GALVESTON, Texas -- Galveston County Judge Jim Yarbrough might be challenged on the ballot by Mark Henry, but the political war in many ways has been waged between Yarbrough and Galveston County Commissioner Ken Clark.
The two never have really been allies, but in 2008, the Democratic county judge and the Republican’s lone voice on the commissioners court teamed up to pass a $135 million bond package.
What a difference two years can make.
In November 2008, the county still was trying to dry out and get out from under the mud Hurricane Ike left behind. Still, the unlikeliest of political allies were working together to get voters to approve bonds for new roads, drainage improvements and county facilities.
The fact the men were working toward the same goal struck them as unusual.
"That’s been a nice side benefit of this bond issue," Yarbrough said two years ago.
Clark said: "When you do what’s right for the citizens of Galveston County, there is unity."
While the two men have had their scrapes, they also have been unified before. When American National Insurance Co. wanted to get a tax abatement for a building in League City, Yarbrough had to abstain from the discussions and vote because of his position on the insurance company’s board of directors.
It’s the same board position that has him under fire by Republicans, including Clark, now. Clark has called on Yarbrough to resign his post as county judge or from the ANICO board.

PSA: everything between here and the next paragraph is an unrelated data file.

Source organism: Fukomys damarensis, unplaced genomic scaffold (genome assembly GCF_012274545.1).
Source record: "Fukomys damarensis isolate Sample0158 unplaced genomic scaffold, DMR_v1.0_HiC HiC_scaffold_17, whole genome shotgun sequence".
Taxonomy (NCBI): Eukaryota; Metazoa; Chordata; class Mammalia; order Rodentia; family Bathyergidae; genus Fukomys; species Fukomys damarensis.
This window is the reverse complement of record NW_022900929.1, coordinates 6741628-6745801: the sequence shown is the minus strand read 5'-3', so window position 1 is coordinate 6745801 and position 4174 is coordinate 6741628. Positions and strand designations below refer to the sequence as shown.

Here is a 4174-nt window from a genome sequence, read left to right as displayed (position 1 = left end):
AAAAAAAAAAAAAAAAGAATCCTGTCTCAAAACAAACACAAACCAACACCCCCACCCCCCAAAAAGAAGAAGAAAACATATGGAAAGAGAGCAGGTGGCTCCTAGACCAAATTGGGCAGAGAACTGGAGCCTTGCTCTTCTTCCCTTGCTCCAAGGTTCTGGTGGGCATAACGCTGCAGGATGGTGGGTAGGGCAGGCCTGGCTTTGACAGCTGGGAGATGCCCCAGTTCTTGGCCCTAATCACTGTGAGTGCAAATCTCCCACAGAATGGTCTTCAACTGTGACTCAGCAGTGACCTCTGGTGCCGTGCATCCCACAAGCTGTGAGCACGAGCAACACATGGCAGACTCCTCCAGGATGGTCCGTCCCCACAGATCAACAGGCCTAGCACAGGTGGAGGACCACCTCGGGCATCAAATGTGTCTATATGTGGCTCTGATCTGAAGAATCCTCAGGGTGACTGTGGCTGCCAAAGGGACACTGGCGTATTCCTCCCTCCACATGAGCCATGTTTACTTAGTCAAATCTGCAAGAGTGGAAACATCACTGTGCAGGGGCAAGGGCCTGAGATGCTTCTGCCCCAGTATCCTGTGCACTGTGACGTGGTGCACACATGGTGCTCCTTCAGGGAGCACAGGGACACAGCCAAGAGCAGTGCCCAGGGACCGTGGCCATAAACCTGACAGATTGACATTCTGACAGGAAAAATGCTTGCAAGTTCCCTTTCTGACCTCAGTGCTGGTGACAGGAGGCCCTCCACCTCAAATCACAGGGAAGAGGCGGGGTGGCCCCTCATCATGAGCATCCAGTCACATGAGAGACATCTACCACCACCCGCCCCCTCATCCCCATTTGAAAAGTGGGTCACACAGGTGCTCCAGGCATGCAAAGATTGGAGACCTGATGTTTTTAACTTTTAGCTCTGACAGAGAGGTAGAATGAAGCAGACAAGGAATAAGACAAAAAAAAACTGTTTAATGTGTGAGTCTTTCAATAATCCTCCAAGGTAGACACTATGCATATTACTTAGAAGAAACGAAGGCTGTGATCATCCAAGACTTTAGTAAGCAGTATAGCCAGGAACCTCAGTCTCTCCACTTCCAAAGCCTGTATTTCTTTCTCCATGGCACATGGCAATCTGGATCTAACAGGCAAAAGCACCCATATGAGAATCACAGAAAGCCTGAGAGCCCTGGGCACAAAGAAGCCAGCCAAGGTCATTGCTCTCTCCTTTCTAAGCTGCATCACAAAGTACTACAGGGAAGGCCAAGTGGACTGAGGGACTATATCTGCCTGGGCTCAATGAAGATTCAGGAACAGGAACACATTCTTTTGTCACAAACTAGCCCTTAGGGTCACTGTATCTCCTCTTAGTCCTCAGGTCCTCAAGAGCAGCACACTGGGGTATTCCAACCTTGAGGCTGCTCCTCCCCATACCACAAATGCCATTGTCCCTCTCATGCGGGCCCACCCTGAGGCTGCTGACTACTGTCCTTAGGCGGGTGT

Yarbrough voiced support for the abatement outside of commissioners court but kept his involvement hands off.
It was Clark who took the cause, pushing for the abatement even though commissioners just had adjusted the county’s procedures on giving abatements. Of course, the building is in Clark’s precinct.
It was Democratic Commissioner Stephen Holmes who opposed the abatement.
It’s a point that Clark’s party doesn’t bring up as it slams Yarbrough for the American National tax abatement.
The two men also have seen eye-to-eye on most road issues.
They’ve also agreed on efforts by the county to get its cut of federal community development block grants to fund recovery from Hurricane Ike at the Houston-Galveston Area Council. Clark is the county’s representative.
‘Trouble Maker’ Image
Clark does not regularly attack the Democrats on the commissioners court. He does ask questions, but no more than others.
Often, something Clark questions one week is adjusted the next time commissioners discuss the topic.
"I mostly asked questions because I want something on the public record," Clark said. "I also know that I can’t be the one to always take on every member of the commissioners court on every issue. I’m outnumbered."
Yarbrough agrees but notes Clark’s questioning picks up as elections draw near.
"Most of the time, we are good about keeping the politics off the court," Yarbrough said. "Ken always has his questions, but I understand where he’s coming from. Every four years, though, he tries to say it’s not political, but it is, and he knows it."
Yarbrough and others point to Clark’s recent accusations the process used to hire a title firm to handle work in a Hurricane Ike recovery program was improper. Clark said Yarbrough hid the hiring of the title firm, which is owned by Democratic Commissioner Pat Doyle, to work on the county’s property buyout project. Yarbrough dismissed that claim as a politically motivated "stunt" that is "a cancer on the system."
"For 16 years, we haven’t allowed the confines of our courtroom to be taken over by politics until the last month," Yarbrough said.